Kyrie Irving had nothing but kind words for New York City Mayor Eric Adams on Sunday when the Nets superstar spoke with reporters. He even went as far as to say that he felt the mayor was on his side.
That’s a far cry from the feeling most Nets fans have had about the mayor’s stance on the private-sector mandate that continues to keep Irving off the court at Barclays Center.
“Shoutout Eric Adams, man,” Irving said on Sunday after the Nets dropped their fourth straight game in Boston. “It’s not an easy job to be the mayor of New York City. And with COVID looming, the vaccination mandates, everything going on in our world, with this war in the Ukraine, and everybody feeling it across America, I wouldn’t want to be in his shoes right now trying to delegate whether or not one basketball player can come and play at home. I appreciate his comments and his stance. He knows where I stand.
“And I know one day we’ll be able to break bread together and he’ll be able to come to the games and hopefully we’ll move past this time like it never happened in our sense.”
[READ: Nets CEO John Abbamondi: ‘We’re in close contact with the city’ regarding Kyrie Irving situation]
Monday marked the first day in New York City that patrons did not require a COVID vaccine to be able to enter indoor establishments. However, the private-sector mandate is still in place and requires all employees of city-based businesses to be vaccinated in order to work.
Adams has been reluctant to make any amendments to the order so that Irving could play in home games in Brooklyn. The mayor said during an interview on CNBC last week that changing the mandate for Irving would send the wrong message to New York City employees, but Adams insisted that he would love to see the Nets superstar playing in Brooklyn.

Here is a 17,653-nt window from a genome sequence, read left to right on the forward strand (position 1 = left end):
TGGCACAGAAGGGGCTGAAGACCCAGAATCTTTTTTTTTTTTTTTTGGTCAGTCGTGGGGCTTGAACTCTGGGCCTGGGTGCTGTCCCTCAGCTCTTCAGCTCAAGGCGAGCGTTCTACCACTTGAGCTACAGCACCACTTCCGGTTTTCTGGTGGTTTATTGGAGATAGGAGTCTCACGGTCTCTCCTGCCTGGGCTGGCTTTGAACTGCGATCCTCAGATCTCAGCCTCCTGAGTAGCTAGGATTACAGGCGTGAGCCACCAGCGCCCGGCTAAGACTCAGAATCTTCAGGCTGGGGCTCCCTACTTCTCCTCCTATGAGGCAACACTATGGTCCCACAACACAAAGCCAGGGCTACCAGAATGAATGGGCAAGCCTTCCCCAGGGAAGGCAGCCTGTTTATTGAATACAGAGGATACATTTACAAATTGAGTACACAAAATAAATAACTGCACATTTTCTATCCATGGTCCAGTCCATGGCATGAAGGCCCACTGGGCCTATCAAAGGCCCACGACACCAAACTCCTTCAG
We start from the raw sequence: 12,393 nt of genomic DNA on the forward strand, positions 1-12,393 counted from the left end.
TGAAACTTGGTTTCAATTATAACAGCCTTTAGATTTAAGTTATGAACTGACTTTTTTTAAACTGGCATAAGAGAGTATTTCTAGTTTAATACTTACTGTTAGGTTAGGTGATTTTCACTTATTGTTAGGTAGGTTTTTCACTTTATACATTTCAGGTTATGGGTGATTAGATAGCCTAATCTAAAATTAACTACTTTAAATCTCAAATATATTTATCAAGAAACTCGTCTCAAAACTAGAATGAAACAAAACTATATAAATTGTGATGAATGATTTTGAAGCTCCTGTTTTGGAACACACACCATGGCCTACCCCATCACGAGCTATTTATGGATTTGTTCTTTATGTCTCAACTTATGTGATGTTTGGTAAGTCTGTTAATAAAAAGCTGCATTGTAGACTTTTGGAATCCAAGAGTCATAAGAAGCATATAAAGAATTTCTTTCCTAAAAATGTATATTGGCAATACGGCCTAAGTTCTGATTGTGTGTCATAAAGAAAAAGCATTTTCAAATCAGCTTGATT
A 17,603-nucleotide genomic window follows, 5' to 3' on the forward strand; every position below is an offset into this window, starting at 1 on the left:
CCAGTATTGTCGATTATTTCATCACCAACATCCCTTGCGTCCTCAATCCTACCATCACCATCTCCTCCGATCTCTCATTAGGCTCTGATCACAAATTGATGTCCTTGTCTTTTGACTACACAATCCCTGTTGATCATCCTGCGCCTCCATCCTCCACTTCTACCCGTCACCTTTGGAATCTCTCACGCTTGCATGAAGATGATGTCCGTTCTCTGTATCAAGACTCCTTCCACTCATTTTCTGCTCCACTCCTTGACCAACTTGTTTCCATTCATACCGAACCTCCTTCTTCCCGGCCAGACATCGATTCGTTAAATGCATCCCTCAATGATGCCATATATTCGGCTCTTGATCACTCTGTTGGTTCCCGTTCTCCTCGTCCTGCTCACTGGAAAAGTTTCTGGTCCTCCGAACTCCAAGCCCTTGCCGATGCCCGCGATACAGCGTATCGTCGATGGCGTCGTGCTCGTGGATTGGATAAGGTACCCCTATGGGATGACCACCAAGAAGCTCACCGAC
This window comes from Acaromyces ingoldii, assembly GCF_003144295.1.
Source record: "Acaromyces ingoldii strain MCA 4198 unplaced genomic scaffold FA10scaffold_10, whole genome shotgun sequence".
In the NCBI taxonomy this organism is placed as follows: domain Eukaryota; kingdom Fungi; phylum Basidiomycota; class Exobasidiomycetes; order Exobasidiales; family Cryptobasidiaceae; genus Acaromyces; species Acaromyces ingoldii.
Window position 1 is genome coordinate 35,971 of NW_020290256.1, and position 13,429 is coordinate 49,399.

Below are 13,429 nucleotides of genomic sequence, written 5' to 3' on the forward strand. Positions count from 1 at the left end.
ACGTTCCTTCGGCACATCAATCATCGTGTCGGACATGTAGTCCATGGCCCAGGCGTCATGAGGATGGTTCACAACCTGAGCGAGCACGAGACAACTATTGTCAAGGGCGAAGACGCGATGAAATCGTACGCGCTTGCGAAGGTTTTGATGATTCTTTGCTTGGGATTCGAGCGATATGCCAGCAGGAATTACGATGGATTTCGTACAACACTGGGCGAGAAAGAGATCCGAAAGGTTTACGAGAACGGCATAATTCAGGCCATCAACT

“It’s just the reality that it’s been difficult on a lot of us in New York City and across the world. So, I know he’s feeling it and I’m just grateful that he’s on my side, as well as the commissioner (Adam silver),” Irving said.
both Silver and Adams have acknowledged that the disparity in the application of the vaccine mandates in New York City did not make sense when it came to Irving. While he has not been able to play in Brooklyn or Manhattan, visiting players that have not received the vaccine are free to compete without any issues.
Silver first broached the issue during an appearance on ESPN in the week leading up to the NBA All-Star Game and the mayor has said several times that it was unfair the way the mandate was written.
“I don’t know who thought of putting such a ridiculous rule in place of away teams can come and play,” Adams said. Former mayor Bill de Blasio was the one that wrote the language for the Key2NYC mandate and the private sector mandate, and Adams kept both in place after he took office on Jan. 1.
All eyes have been on the changing rules that impact Irving since the Nets need a crucial part of their team on the court as the season winds down. Their loss on Sunday dropped them below .500 and they fell further back from being able to clear a play-in round spot.
The Nets have only had Irving on the court for 16 games this year and his time with Kevin Durant has been severely limited because Irving can only play road games and Durant had been injured since Jan. 15. As of now, it’s still up in the air if the city makes any changes to the current mandate before the regular season ends.
“Now we play the waiting game, bro. I’m waiting just as much as you,” Irving said.